Rachel experienced great difficulty in getting a hypothyroidism diagnosis and then went through the same problem of not feeling well on the prescribed medication but being told by her GP that she was fine.
In her book she discusses the factors that can affect thyroid medication absorption, including: the best ways to take blood tests, how taking T3-containing Natural Desiccated Thyroid changed her life, as well as many other essential insights for those suffering with thyroid problems and complications.
A warning to others
Having had a thyroid condition since I was 8 years old, I sadly don’t remember a time when I was ‘normal’ and didn’t have to take medication. As a result, I don’t have the ability to compare my current feelings to how I ‘used to feel’ which has probably made this whole process more difficult to manage.
However, having become more educated about my condition in recent years, and since I now feel so much better, I can now clearly see how mismanaged my condition had previously been.
For example, I have now learnt that calcium and caffeine greatly affect the absorption of thyroid hormones and it is also best to have a blood test for these hormones before you’ve eaten anything or had any caffeinated drinks first thing in the morning. For the most accurate results, it is also important to take the bloods before you’ve taken your thyroid medication.
Over the sixteen years that I’d been having blood tests to monitor my hormone levels, none of this was ever mentioned to me. I would wake up in the morning and have a coffee, along with breakfast and take my pills at the same time, so it is no wonder that my blood results have never been stable. They may have looked in the right ‘range’, but I won’t have been absorbing anywhere near as much as I should.
I have also since read about people putting hyperthyroidism into remission through lifestyle changes such as adopting a gluten free diet. I’m now perturbed that, instead of trying such simple things that could have worked and allowed me to have a functioning thyroid, doctors told me that the only option was to remove it.
This is something I will now have to manage and live with for the rest of my life, and I will always have to take medication – I try not to dwell on this, but it concerns me when I think about how many people this has already happened to, and, without warning and education, will happen to in the future as well.
I also now know that the NHS thyroid blood tests I’ve had since I was 8, measure the TSH and T4 hormones only and, without getting too complicated, T4 is the dormant hormone that gets converted into the active hormone called T3 that your body can use.
T3 is never measured in NHS blood tests and so even if your blood levels look perfectly ‘in the range’, your body may not be converting much of it at all to T3 and therefore you’re barely functioning. This is because T3 is required for essential processes like metabolism, heart function, bone health, digestion, and brain function, along with many others.
Although our conditions are different, this is exactly what happened to Tom too, since his thyroid conversion problem (the underlying cause of his bipolar disorder) went undetected for two decades on the NHS.
It only hits me now how important thyroid hormones are for the body and mind to function and how many things can go wrong if you aren’t getting the right level. I know, for the sake of other sufferers, that it’s important to share our stories.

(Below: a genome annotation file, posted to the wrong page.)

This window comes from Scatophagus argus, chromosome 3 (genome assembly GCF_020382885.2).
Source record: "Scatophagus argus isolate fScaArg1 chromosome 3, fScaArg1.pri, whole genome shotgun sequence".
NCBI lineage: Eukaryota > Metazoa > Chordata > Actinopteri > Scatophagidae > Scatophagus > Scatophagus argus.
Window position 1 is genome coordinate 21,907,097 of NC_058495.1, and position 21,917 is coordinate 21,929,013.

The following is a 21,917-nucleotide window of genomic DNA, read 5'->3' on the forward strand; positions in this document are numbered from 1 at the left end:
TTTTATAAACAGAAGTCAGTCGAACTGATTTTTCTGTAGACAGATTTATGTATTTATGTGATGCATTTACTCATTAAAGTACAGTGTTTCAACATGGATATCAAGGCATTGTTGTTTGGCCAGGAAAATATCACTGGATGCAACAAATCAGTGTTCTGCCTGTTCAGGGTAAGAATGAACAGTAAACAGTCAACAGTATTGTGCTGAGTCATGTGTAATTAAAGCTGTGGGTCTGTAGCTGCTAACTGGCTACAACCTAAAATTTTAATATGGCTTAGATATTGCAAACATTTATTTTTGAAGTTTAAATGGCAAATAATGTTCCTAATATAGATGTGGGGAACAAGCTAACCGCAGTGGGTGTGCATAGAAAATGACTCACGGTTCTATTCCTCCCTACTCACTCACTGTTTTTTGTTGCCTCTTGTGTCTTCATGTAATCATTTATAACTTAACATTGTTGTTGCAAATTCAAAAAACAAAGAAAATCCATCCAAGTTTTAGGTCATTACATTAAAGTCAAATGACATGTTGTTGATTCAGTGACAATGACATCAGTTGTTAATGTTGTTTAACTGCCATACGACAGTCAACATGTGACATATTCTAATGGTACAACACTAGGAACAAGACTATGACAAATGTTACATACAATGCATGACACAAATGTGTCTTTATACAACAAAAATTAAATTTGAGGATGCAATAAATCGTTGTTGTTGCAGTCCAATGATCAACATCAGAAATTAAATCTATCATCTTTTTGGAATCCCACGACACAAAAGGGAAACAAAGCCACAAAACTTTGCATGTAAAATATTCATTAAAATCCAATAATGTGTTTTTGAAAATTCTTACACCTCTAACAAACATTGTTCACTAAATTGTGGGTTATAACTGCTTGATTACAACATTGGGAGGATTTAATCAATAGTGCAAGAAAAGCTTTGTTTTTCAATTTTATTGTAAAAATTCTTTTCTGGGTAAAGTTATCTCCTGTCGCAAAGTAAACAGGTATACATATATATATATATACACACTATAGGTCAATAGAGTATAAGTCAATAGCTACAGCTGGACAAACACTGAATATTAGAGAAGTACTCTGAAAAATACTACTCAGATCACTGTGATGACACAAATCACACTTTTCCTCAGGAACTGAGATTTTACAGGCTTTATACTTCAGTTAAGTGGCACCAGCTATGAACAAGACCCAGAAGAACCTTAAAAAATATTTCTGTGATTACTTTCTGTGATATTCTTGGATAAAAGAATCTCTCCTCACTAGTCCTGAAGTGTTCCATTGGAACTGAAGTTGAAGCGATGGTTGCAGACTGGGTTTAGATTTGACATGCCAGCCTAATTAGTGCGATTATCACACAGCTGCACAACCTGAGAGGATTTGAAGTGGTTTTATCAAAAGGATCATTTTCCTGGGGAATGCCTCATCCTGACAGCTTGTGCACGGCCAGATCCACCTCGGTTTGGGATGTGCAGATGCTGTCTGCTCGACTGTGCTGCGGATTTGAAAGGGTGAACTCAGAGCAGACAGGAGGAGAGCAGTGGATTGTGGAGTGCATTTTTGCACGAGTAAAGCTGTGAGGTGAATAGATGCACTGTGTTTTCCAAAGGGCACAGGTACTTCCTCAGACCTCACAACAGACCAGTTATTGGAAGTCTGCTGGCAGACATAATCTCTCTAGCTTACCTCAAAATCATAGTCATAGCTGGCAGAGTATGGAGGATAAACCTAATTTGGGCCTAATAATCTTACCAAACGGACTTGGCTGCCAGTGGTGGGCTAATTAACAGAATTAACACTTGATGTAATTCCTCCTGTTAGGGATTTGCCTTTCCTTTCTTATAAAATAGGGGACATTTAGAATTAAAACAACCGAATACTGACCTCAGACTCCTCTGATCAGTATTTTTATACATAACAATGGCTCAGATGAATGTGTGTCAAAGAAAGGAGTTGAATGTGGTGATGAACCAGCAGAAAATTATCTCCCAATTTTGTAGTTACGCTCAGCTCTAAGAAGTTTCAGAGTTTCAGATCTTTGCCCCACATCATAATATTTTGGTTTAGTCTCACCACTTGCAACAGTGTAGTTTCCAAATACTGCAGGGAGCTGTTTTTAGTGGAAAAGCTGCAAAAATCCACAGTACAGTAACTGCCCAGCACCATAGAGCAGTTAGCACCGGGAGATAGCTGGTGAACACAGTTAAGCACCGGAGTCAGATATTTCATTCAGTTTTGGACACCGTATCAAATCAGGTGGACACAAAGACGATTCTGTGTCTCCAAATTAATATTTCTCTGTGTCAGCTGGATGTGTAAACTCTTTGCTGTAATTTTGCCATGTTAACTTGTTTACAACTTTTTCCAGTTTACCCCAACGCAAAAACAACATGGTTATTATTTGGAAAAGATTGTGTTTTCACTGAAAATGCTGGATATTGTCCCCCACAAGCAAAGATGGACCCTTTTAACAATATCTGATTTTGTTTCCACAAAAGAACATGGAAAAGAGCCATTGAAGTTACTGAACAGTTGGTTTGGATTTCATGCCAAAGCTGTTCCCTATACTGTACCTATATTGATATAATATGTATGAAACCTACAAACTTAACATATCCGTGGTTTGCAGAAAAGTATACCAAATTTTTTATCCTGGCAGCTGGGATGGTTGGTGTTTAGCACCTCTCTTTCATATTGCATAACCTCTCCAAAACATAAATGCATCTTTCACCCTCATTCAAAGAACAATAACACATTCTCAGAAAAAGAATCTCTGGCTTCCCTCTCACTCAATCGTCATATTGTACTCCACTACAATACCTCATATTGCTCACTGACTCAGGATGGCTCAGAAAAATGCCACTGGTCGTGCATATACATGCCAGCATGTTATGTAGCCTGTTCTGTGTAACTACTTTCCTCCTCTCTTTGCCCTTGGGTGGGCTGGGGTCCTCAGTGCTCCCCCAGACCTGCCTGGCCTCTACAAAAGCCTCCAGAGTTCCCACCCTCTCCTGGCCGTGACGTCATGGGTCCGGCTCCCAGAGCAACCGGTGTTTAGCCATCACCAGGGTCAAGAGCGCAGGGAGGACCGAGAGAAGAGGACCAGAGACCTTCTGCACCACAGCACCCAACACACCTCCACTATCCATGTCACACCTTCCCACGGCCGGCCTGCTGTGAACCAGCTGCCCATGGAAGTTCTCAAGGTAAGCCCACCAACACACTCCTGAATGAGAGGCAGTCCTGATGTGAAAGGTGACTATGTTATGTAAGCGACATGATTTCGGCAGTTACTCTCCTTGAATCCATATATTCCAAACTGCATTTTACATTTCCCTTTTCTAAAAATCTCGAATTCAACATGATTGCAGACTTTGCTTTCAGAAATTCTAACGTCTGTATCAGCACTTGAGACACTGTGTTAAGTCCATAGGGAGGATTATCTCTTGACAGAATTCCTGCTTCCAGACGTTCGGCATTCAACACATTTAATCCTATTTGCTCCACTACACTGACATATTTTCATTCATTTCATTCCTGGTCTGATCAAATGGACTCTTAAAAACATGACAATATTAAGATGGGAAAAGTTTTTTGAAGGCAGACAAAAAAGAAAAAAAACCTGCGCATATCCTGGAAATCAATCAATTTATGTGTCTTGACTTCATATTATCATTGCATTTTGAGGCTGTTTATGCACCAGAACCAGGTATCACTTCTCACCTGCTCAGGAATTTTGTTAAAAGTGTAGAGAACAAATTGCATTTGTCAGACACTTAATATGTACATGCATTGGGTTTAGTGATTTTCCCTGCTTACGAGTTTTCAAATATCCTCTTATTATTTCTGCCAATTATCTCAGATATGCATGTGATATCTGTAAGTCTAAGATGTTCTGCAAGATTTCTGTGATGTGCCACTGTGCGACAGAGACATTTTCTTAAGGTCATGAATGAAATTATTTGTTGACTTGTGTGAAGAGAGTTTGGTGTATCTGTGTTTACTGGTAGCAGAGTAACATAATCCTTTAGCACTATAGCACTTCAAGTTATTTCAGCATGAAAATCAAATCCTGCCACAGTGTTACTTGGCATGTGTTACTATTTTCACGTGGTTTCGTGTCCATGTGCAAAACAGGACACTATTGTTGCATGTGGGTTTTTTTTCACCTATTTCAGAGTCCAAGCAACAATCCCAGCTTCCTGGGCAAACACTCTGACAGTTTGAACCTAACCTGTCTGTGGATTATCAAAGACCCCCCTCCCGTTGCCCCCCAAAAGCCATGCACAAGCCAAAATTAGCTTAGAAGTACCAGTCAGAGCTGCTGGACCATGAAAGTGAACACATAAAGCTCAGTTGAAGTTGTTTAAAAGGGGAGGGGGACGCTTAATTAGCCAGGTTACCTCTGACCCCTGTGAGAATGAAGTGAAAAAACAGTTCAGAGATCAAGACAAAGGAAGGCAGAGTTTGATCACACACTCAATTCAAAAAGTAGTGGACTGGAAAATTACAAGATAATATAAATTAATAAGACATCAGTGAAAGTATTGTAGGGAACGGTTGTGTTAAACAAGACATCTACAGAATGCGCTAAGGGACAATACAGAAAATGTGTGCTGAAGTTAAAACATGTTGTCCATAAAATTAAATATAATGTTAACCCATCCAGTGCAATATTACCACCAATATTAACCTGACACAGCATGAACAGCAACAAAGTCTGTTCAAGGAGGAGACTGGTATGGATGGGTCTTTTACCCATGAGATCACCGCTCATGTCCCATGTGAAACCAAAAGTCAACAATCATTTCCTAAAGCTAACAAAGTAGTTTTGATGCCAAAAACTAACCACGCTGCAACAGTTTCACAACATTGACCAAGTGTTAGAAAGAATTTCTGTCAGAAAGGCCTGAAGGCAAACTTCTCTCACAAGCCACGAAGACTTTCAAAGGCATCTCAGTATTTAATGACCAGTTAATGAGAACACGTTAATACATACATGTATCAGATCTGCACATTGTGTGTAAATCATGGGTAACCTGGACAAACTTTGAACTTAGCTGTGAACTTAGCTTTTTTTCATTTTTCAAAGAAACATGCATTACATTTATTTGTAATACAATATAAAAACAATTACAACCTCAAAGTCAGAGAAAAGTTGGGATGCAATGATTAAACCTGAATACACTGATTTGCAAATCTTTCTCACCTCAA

A fresh approach
I eventually decided to take matters into my own hands and did some finger prick blood tests at home (from Medichecks) that measure T3 levels. As expected, mine were on the floor while my other levels were within range.
From this, I decided I needed to be prescribed T3 but would require a doctor who would be able and willing to prescribe it. I was referred to a specialist endocrinologist from a doctor who specialises in integrated health whom I found through my extensive internet research and, after months of trying, I finally started taking T3 at the beginning of this year.
With my body so starved of the right hormones for so long, it took a few months to feel completely better but I can honestly say it has changed my life.
Looking back to how sad and lost I was for such a long time, I am so thankful that I finally found a doctor willing to prescribe me the medication I needed. I could go on about this subject for far longer than most people would read this, but the difficulty to get prescribed T3 is what needs to change and the entire subject of prescribing this medication is contentious, but I feel very passionately that it could transform so many people’s lives.
After hearing Tom speak at Woodland Pony Club, I was fascinated to learn how the thyroid is implicated in bipolar disorder too. I’m not comparing my hyperthyroid and hypothyroid symptoms to the extremes of bipolar disorder and other mental illnesses, but there are certainly parallels that can be drawn and, from hearing about how thyroid medication has helped Tom, I feel strongly that our stories speak for themselves.
We both believe that these types of treatments would benefit hundreds of thousands of other people and hopefully this can be achieved.
Thank you for reading this, I haven’t spoken about my story in this way before, but I hope it can bring some help or hope to those people who need it.
A huge thank you to Maddie for bravely speaking out for the sake of other sufferers.
If you would like to know more about this story or about my own and the thyroid/bipolar connection then you can contact me through the homepage of this site.
Please share this story so that it can help to warn others of the importance of specialist care and treatment for thyroid related conditions.
Thanks for reading,
Speak to you soon,